As I've observed the foxes hunting for squirrels, I can almost hear them thinking ― that's how intelligent they are. They have only a passing interest in the turkeys, probably because this particular flock is very healthy and always alert. There seems to be some understanding between the two species.
So, if they can live together, why can't we?
Thursday, February 10, 2011
According to the Vancouver Sun, the unnamed employee who killed the dogs came forward to report the April 2010 massacre after suffering from panic attacks and nightmares, hallmarks of post-traumatic stress disorder. He says he was ordered to kill the animals, part of his job description, because dog sled rides were no longer in high demand following the end of last year’s Winter Olympic Games. The employee says the grisly task was extremely difficult; he had developed strong bonds of trust and affection with the animals and had even named many of them himself. During the actual killings, many of the dogs panicked and attacked him. He ended up covered in blood as he buried the 100 slaughtered animals in a mass grave. But he couldn’t bury the memory of what he'd done.
Marcie Moriarty, who heads the British Columbia Society for the Prevention of Cruelty to Animals (BC SPCA) cruelty investigations division, says she feels little or no sympathy for the shooter, as emotionally unraveled as he may be. “I’ve no doubt he has suffered post traumatic stress but there’s a thing called choice,” she told the Sun. “I absolutely would not have done this and he could have said no. This is a Criminal Code offense … I don’t feel sorry for this guy for one minute.”
Moriarty also said the horrific slaughter will shine a light on the darker side of the dog sledding industry. “There is a problem with the sled dog industry in general. People see these 20 sled dogs, an idyllic setting with snow in the background and think how great. But what they don’t see is the 200 dogs tethered and sleeping out back, chained to a barrel.” Click here to read the whole story.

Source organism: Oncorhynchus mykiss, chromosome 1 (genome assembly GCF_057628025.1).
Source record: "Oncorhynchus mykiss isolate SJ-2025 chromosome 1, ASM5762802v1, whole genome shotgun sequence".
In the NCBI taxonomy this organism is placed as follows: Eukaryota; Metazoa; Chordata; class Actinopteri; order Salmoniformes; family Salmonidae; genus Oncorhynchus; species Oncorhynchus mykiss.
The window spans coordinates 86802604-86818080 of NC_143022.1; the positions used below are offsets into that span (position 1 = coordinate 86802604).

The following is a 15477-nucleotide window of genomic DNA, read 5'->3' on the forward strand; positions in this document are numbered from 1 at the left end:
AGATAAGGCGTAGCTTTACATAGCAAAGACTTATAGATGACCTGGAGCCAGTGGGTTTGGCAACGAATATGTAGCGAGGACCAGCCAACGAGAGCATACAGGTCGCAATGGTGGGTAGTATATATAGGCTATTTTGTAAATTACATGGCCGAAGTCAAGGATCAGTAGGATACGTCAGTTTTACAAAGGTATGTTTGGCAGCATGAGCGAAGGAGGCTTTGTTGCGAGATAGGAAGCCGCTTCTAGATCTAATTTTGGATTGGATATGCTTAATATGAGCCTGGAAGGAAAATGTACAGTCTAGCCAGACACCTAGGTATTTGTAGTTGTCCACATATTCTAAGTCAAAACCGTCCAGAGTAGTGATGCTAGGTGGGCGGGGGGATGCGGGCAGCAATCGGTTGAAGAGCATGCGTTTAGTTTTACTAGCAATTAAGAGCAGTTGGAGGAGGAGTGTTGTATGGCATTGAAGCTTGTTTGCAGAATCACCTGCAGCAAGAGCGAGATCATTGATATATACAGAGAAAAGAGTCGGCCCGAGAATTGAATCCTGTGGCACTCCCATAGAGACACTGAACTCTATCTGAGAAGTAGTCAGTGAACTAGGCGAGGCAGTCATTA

And then, repeat after me:
Saturday, February 5, 2011
Thursday, February 3, 2011
A World Away, (see first posting on January 28th), continues with more of Marguerite. She always cheers me up.
All this snow and ice is getting to everyone, including Marguerite, or maybe she was just in a silly mood when I snapped these photos.
Either way, the camera loves her – and so do I!
Click on the photos for close up views.
Wednesday, February 2, 2011
As another monster storm clobbers us for the second consecutive day, I'm wishing I could be A World Away more than ever, hence my name for this series, which I began on January 28th. But spending time with Marguerite always lifts my spirits. Although she is reserved with those she doesn't know, this girl is loaded with personality. Once she feels comfortable, her happy-go-lucky, spunky side emerges.
Over the years, I have taken a zillion photos of Marguerite ― she loves to pose! She is an elegant cat, but during this session she really hammed it up.
In the next post Marguerite gets silly.
Tuesday, February 1, 2011
A World Away is a series of posts (beginning on January 28th) about my visits to an Eden-like greenhouse to find a bit of relief in this very harsh winter. This post features Miss Marguerite, the cat in residence.
Marguerite was a stray when she wandered into the greenhouse more than 10 years ago and immediately made herself at home. She continues to thrive, and one of her favorite places to hang out is beside the stairs where the sun streams through in mid-morning.